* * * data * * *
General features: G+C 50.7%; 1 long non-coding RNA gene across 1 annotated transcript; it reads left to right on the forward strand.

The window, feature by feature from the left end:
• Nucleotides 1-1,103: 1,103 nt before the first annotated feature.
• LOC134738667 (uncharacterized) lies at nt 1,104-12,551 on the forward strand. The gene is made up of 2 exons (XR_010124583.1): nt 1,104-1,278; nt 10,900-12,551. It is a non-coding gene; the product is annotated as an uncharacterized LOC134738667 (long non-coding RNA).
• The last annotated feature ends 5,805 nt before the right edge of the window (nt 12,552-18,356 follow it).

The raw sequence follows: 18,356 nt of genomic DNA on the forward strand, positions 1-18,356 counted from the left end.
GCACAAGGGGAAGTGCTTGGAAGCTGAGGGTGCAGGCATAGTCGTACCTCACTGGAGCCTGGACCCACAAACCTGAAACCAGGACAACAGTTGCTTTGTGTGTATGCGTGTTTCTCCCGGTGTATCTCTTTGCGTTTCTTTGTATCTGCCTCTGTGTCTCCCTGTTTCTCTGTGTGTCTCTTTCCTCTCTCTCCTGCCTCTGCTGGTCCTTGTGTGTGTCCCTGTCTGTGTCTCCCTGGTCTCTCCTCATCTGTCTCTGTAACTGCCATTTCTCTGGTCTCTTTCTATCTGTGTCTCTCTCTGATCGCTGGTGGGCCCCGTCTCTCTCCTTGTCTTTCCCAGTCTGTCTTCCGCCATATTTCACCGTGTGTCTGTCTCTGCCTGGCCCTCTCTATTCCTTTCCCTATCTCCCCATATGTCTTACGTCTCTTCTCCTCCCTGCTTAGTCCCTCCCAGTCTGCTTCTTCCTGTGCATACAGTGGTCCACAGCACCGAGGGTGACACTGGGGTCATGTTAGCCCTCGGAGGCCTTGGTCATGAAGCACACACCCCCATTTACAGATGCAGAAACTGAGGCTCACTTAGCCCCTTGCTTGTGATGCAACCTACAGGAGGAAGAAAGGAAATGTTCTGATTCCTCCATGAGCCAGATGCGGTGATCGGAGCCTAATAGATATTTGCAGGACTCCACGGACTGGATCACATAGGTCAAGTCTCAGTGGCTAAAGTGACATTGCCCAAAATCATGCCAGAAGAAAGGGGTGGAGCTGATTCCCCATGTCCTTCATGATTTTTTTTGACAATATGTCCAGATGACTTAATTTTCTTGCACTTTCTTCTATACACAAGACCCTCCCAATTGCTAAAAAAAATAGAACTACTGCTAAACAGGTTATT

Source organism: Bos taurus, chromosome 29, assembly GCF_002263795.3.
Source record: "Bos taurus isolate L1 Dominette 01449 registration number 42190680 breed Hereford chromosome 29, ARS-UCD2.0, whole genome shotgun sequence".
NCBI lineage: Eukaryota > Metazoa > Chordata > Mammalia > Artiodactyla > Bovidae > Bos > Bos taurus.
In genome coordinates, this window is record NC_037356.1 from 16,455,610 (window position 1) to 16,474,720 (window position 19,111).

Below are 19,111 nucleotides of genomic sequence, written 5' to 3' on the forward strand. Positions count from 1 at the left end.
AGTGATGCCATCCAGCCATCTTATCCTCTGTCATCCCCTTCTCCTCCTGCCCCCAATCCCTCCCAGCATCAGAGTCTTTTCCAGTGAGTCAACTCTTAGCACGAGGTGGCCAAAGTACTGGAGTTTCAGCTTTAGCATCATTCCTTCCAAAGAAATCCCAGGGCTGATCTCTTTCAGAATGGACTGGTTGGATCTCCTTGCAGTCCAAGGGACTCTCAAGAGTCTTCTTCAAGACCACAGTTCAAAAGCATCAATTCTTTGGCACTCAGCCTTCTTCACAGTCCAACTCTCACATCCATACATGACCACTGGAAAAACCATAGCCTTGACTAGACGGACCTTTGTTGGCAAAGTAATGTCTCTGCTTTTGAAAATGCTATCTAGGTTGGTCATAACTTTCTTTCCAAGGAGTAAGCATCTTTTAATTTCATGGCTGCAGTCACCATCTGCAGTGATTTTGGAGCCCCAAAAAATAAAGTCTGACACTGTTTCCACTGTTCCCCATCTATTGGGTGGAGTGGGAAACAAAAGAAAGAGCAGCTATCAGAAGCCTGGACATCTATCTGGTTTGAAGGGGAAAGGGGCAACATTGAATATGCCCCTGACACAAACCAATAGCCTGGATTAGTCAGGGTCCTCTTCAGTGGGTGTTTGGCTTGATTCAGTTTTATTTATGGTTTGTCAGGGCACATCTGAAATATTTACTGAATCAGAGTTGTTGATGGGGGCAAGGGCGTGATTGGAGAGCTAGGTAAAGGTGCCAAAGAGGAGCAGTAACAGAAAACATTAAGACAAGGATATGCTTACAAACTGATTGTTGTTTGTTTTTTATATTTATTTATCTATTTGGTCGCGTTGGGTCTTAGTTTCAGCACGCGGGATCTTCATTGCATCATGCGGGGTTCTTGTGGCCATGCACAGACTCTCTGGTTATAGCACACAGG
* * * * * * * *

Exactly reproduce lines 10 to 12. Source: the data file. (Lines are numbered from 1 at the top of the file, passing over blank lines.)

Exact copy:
NCBI lineage: Eukaryota > Metazoa > Chordata > Mammalia > Artiodactyla > Bovidae > Bos > Bos taurus.
In genome coordinates, this window is record NC_037356.1 from 16,455,610 (window position 1) to 16,474,720 (window position 19,111).

Below are 19,111 nucleotides of genomic sequence, written 5' to 3' on the forward strand. Positions count from 1 at the left end.